Senior Environmental Planner Leah Boggs joined the Metropolitan Washington Council of Governments (COG) 17 years ago looking to make an impact at the local level. Now, she is guiding a major initiative to bring more alternative fuel vehicles and infrastructure to the metropolitan Washington region.
Boggs previously worked at the U.S. Department of Energy as an engineer, managing the federal energy management program for federal buildings. She graduated from North Carolina A&T State University with a Bachelor’s degree in Architectural Engineering. She is currently in the process of earning a Master’s degree in Nutrition from the Maryland University of Integrative Health.
“I like the consensus building and engagement that COG promotes,” said Boggs. “I enjoy helping bring jurisdictions together at COG to think beyond their city or county limits and reach innovative solutions.”
Here are three things you might not know about Boggs’ work that supports COG and its members:
Boggs is managing a regional cooperative purchase of green vehicles and infrastructure, which will save members money through volume buying as well as help the environment.
For the past year, Boggs has been working through the Mid-Atlantic Purchasing Team (MAPT) as it partners with the National Association of Regional Councils on Fleets for the Future – the U.S. Department of Energy award winning project to develop and implement five regional procurements and one national scale procurement for alternative fuel vehicles and infrastructure.
For the project, MAPT will use its combined procurement expertise from COG and the Baltimore Metropolitan Council to create a cooperative solicitation for green vehicles and infrastructure for public fleets across the mid-Atlantic region, including participation from the Delaware Valley Regional Planning Commission and the City of Philadelphia.
The Boston Metropolitan Area Planning Council, North Central Texas COG, Pima Association of Governments, and the Mid-America Regional Council, are developing the other four regional cooperative procurements in their respective regions.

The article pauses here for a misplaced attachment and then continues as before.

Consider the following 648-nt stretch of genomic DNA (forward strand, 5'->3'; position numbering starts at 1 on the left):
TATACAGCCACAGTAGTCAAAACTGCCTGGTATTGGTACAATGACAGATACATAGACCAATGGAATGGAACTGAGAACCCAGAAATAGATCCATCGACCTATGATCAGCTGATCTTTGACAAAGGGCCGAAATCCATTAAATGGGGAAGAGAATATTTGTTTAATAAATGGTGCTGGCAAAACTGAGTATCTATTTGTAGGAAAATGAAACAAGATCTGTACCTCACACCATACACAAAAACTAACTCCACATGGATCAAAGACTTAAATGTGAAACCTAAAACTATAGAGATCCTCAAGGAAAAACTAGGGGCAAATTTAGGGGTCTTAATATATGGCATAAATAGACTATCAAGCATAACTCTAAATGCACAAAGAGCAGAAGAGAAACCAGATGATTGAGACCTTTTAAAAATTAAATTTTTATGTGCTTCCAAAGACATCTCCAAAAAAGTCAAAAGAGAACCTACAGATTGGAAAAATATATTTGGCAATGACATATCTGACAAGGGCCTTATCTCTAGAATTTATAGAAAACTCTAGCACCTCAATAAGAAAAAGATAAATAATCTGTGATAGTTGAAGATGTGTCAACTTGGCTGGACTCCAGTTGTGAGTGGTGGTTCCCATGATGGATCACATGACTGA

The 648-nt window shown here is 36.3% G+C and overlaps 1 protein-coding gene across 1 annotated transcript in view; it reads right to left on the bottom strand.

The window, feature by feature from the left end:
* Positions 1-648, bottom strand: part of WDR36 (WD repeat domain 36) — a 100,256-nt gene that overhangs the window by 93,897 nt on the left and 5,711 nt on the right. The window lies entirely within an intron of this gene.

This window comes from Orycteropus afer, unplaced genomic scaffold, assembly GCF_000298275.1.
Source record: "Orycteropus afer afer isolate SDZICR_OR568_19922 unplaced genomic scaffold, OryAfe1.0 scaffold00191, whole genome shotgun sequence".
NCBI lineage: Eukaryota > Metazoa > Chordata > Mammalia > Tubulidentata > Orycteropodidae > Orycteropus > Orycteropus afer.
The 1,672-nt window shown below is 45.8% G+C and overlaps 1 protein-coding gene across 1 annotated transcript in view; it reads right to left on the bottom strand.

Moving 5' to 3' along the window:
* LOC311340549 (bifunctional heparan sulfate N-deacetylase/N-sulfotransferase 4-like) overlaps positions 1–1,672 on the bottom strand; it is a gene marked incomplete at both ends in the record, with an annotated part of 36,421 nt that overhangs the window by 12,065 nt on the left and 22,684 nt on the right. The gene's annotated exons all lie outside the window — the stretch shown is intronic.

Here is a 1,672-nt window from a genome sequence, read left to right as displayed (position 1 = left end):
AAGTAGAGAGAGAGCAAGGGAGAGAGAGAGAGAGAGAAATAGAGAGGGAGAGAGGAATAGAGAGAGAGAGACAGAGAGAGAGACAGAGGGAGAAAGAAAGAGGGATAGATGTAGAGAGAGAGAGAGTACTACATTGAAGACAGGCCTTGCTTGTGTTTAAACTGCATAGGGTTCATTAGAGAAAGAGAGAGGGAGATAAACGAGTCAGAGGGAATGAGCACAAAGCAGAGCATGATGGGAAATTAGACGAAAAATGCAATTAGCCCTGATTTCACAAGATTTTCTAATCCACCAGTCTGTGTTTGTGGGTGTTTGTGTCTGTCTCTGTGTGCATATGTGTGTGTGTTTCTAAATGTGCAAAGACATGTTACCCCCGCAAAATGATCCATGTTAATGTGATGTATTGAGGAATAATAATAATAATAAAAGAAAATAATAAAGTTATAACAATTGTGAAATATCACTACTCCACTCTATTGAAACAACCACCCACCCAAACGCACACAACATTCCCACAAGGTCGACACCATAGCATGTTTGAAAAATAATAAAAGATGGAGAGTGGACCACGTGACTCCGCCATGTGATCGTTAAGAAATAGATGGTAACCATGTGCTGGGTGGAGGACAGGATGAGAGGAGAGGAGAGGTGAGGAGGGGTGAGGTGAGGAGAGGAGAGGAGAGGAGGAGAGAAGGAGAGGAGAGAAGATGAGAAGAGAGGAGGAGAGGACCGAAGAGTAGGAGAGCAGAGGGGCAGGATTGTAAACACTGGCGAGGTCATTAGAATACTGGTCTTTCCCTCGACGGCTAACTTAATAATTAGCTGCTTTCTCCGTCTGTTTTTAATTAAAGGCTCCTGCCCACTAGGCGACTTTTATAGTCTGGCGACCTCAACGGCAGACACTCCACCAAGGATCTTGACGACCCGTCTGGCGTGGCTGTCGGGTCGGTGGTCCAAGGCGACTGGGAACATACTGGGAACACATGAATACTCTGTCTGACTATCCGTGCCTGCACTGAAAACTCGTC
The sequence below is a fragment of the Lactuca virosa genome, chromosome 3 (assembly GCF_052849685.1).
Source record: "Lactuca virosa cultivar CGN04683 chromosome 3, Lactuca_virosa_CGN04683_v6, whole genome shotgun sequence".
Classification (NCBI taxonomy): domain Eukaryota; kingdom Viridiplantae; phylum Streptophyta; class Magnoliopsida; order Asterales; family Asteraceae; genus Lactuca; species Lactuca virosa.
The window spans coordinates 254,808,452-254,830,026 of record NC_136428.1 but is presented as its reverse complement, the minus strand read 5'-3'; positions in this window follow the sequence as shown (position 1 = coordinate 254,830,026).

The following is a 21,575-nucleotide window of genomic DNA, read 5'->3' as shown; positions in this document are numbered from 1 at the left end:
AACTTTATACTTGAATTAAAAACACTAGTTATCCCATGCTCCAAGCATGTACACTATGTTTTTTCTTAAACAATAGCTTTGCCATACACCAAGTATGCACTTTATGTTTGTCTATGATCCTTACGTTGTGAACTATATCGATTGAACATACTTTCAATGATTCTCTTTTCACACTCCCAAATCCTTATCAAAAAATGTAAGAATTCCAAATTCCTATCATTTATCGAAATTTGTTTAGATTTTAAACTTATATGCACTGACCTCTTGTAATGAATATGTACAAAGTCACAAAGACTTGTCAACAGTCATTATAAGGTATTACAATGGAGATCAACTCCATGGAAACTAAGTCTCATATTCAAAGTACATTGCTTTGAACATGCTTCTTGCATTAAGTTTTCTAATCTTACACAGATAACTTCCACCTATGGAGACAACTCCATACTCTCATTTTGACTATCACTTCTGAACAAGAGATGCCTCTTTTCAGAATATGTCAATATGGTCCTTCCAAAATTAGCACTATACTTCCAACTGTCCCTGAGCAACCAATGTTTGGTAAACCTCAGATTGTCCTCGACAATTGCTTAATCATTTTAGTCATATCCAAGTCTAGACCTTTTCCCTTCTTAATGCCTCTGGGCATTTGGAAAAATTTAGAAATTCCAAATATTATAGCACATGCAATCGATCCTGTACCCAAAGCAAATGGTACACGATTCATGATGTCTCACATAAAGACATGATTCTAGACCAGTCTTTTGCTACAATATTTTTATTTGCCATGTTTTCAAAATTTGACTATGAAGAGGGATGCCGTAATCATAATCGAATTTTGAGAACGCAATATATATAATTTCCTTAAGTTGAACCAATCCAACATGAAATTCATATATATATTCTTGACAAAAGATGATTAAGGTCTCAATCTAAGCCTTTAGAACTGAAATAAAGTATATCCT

The Fleets for the Future project will not only save jurisdictions money, but also help the environment by reducing greenhouse gas emissions, said Boggs. “It’s a win-win for the region and participating jurisdictions.”
Applying her experience working with cooperative contracts and alternative fuel vehicles, Boggs is leading the financial management and member outreach for the project. She is educating stakeholders about the project to gain buy-in from fleet managers to environmental planners. More than 40 public fleets have already expressed interest in joining the contract.
Local, state, and municipal governments; school districts; universities; and public electric and water/wastewater utilities are eligible to participate in the contract. Light, medium, and heavy duty vehicles as well as plug-in electric vehicles, compressed natural gas, propane, and ethanol fuel types are covered in the cooperative contract.
“Although the project is only in its first year, we are making great strides with the cooperative contract for the vehicles,” said Boggs. “The infrastructure piece is more challenging, including the refueling and charging stations because we want to make sure we meet the needs of the participating stakeholders.”
Boggs helped move the District of Columbia’s fleets toward greater fuel efficiency and lower emissions.
Boggs also led COG’s effort to support the the District of Columbia Department of Energy and Environment's Greening the Fleet project. The purpose of the project was to develop an inventory of current vehicles and create a comprehensive suite of strategies to help guide large fleets in the District toward greater fuel efficiency and lower air emissions through the adoption of cleaner vehicles.
Along with the Greater Washington Region Clean Cities Coalition, the National Association of State Energy Offices, Sustainable Energy Strategies, and other partners, Boggs helped calculate the greenhouse gas emissions and air quality impacts for the existing vehicles and proposed green alternatives for DC-based public and private fleets.
Boggs helped promote energy efficiency in the region’s buildings.
In addition to the Fleets for the Future and the Greening the Fleet projects, Boggs also worked on securing scholarships for local building code officials in 2010 and 2013 by applying for grants through the Energy Foundation to promote efficiency in the region’s building codes.
Through the scholarship, local officials were able to attend the International Code Council’s Conservation Conference and vote on building codes to make residential and commercials buildings in the region more energy efficient. Through her work, more than 150 local government representatives were able to participate in the voting processes.